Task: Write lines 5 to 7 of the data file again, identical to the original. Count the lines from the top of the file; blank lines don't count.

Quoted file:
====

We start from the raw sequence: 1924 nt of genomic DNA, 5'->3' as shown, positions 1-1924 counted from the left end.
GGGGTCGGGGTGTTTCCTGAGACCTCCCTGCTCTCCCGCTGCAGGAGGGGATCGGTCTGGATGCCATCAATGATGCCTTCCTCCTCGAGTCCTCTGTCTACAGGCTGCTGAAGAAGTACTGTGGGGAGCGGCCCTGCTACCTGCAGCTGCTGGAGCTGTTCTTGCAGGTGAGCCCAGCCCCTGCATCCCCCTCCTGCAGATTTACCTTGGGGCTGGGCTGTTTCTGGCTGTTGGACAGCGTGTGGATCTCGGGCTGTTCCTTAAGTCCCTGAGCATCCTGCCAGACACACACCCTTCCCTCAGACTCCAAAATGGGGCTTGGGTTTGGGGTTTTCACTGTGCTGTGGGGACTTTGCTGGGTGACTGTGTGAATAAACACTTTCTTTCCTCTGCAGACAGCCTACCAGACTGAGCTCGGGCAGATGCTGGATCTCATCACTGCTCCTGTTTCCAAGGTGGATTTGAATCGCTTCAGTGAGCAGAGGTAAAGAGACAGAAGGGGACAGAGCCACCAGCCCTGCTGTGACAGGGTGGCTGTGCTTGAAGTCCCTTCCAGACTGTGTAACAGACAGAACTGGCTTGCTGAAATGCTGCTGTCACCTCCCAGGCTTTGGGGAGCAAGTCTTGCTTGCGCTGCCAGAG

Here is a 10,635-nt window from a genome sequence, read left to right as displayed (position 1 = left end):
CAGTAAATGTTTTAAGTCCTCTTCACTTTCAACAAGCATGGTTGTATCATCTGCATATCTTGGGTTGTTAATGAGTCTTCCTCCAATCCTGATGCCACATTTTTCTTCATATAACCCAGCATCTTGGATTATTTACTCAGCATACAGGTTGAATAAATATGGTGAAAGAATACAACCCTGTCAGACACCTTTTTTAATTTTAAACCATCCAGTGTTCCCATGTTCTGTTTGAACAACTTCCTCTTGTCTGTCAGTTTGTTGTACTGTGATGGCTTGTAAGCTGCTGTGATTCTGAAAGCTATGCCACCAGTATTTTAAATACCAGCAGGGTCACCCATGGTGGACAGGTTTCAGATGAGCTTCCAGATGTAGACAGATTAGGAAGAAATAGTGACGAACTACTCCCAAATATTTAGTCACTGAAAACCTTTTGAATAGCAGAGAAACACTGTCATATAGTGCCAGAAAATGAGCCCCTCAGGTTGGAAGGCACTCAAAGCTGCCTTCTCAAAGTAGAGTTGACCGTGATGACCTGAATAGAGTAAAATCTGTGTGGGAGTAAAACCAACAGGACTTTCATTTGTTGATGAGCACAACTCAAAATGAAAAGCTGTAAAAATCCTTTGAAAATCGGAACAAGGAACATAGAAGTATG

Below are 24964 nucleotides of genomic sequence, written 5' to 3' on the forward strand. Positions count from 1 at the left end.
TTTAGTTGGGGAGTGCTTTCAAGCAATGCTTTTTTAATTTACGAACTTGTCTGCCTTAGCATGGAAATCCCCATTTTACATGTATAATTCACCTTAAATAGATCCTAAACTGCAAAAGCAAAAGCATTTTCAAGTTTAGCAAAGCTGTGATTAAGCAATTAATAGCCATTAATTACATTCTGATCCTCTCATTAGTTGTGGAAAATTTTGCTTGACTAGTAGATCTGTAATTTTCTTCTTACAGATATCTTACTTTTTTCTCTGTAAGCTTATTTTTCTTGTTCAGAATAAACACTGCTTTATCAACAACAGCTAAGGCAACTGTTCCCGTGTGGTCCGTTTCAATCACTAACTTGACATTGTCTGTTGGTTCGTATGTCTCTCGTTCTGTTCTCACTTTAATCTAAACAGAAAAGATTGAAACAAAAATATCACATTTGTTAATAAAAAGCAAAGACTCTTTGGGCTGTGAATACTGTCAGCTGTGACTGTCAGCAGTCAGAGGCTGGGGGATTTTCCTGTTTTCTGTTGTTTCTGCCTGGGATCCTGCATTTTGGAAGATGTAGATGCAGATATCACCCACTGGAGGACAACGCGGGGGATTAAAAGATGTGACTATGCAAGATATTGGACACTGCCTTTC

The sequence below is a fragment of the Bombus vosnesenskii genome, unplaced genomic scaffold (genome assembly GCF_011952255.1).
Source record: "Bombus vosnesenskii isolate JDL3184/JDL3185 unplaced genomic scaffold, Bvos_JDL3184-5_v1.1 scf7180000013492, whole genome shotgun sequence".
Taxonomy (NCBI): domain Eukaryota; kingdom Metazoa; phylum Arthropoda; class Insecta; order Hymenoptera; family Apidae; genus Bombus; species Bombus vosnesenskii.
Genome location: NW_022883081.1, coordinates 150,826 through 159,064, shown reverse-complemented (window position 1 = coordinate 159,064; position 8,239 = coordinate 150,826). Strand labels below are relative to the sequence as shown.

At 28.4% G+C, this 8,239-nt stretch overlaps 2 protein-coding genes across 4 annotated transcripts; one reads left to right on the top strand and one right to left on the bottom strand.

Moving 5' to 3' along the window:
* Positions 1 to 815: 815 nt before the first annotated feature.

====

Below are 24964 nucleotides of genomic sequence, written 5' to 3' on the forward strand. Positions count from 1 at the left end.
TTTAGTTGGGGAGTGCTTTCAAGCAATGCTTTTTTAATTTACGAACTTGTCTGCCTTAGCATGGAAATCCCCATTTTACATGTATAATTCACCTTAAATAGATCCTAAACTGCAAAAGCAAAAGCATTTTCAAGTTTAGCAAAGCTGTGATTAAGCAATTAATAGCCATTAATTACATTCTGATCCTCTCATTAGTTGTGGAAAATTTTGCTTGACTAGTAGATCTGTAATTTTCTTCTTACAGATATCTTACTTTTTTCTCTGTAAGCTTATTTTTCTTGTTCAGAATAAACACTGCTTTATCAACAACAGCTAAGGCAACTGTTCCCGTGTGGTCCGTTTCAATCACTAACTTGACATTGTCTGTTGGTTCGTATGTCTCTCGTTCTGTTCTCACTTTAATCTAAACAGAAAAGATTGAAACAAAAATATCACATTTGTTAATAAAAAGCAAAGACTCTTTGGGCTGTGAATACTGTCAGCTGTGACTGTCAGCAGTCAGAGGCTGGGGGATTTTCCTGTTTTCTGTTGTTTCTGCCTGGGATCCTGCATTTTGGAAGATGTAGATGCAGATATCACCCACTGGAGGACAACGCGGGGGATTAAAAGATGTGACTATGCAAGATATTGGACACTGCCTTTC

The sequence below is a fragment of the Bombus vosnesenskii genome, unplaced genomic scaffold (genome assembly GCF_011952255.1).